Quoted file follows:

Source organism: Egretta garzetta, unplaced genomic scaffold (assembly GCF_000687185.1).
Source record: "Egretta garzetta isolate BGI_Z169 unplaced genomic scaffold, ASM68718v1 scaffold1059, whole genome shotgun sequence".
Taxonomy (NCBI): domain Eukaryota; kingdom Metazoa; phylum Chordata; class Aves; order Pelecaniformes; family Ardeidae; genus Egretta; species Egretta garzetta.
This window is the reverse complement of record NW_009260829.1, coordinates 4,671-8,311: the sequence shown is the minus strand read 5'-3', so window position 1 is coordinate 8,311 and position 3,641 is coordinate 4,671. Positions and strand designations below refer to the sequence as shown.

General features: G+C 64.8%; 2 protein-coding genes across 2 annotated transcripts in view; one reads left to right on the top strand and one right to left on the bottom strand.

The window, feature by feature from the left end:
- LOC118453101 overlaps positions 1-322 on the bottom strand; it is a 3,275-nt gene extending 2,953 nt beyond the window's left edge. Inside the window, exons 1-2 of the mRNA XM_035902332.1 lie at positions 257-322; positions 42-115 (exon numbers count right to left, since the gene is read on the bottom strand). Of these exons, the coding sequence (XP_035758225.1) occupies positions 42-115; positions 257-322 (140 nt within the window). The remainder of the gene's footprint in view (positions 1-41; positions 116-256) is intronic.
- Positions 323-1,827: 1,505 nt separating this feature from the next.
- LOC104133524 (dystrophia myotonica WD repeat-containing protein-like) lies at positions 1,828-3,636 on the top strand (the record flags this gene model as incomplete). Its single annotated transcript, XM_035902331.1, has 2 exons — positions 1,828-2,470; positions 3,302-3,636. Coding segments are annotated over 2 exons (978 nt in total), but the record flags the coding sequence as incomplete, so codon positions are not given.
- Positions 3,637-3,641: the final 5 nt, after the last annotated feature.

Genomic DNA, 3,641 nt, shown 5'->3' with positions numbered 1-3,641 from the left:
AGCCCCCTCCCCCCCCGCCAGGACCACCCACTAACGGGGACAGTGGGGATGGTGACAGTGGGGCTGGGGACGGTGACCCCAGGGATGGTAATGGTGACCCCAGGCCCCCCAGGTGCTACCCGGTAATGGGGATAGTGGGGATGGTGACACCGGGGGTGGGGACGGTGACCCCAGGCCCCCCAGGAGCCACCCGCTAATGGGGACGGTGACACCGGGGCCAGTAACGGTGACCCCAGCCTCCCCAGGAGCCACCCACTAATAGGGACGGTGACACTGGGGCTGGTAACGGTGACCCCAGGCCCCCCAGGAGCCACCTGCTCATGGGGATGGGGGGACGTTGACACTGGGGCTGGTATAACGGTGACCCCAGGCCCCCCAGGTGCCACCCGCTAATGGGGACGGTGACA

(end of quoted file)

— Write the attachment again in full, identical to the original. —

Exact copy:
Source organism: Egretta garzetta, unplaced genomic scaffold (assembly GCF_000687185.1).
Source record: "Egretta garzetta isolate BGI_Z169 unplaced genomic scaffold, ASM68718v1 scaffold1059, whole genome shotgun sequence".
Taxonomy (NCBI): domain Eukaryota; kingdom Metazoa; phylum Chordata; class Aves; order Pelecaniformes; family Ardeidae; genus Egretta; species Egretta garzetta.
This window is the reverse complement of record NW_009260829.1, coordinates 4,671-8,311: the sequence shown is the minus strand read 5'-3', so window position 1 is coordinate 8,311 and position 3,641 is coordinate 4,671. Positions and strand designations below refer to the sequence as shown.

General features: G+C 64.8%; 2 protein-coding genes across 2 annotated transcripts in view; one reads left to right on the top strand and one right to left on the bottom strand.

The window, feature by feature from the left end:
- LOC118453101 overlaps positions 1-322 on the bottom strand; it is a 3,275-nt gene extending 2,953 nt beyond the window's left edge. Inside the window, exons 1-2 of the mRNA XM_035902332.1 lie at positions 257-322; positions 42-115 (exon numbers count right to left, since the gene is read on the bottom strand). Of these exons, the coding sequence (XP_035758225.1) occupies positions 42-115; positions 257-322 (140 nt within the window). The remainder of the gene's footprint in view (positions 1-41; positions 116-256) is intronic.
- Positions 323-1,827: 1,505 nt separating this feature from the next.
- LOC104133524 (dystrophia myotonica WD repeat-containing protein-like) lies at positions 1,828-3,636 on the top strand (the record flags this gene model as incomplete). Its single annotated transcript, XM_035902331.1, has 2 exons — positions 1,828-2,470; positions 3,302-3,636. Coding segments are annotated over 2 exons (978 nt in total), but the record flags the coding sequence as incomplete, so codon positions are not given.
- Positions 3,637-3,641: the final 5 nt, after the last annotated feature.

Genomic DNA, 3,641 nt, shown 5'->3' with positions numbered 1-3,641 from the left:
AGCCCCCTCCCCCCCCGCCAGGACCACCCACTAACGGGGACAGTGGGGATGGTGACAGTGGGGCTGGGGACGGTGACCCCAGGGATGGTAATGGTGACCCCAGGCCCCCCAGGTGCTACCCGGTAATGGGGATAGTGGGGATGGTGACACCGGGGGTGGGGACGGTGACCCCAGGCCCCCCAGGAGCCACCCGCTAATGGGGACGGTGACACCGGGGCCAGTAACGGTGACCCCAGCCTCCCCAGGAGCCACCCACTAATAGGGACGGTGACACTGGGGCTGGTAACGGTGACCCCAGGCCCCCCAGGAGCCACCTGCTCATGGGGATGGGGGGACGTTGACACTGGGGCTGGTATAACGGTGACCCCAGGCCCCCCAGGTGCCACCCGCTAATGGGGACGGTGACA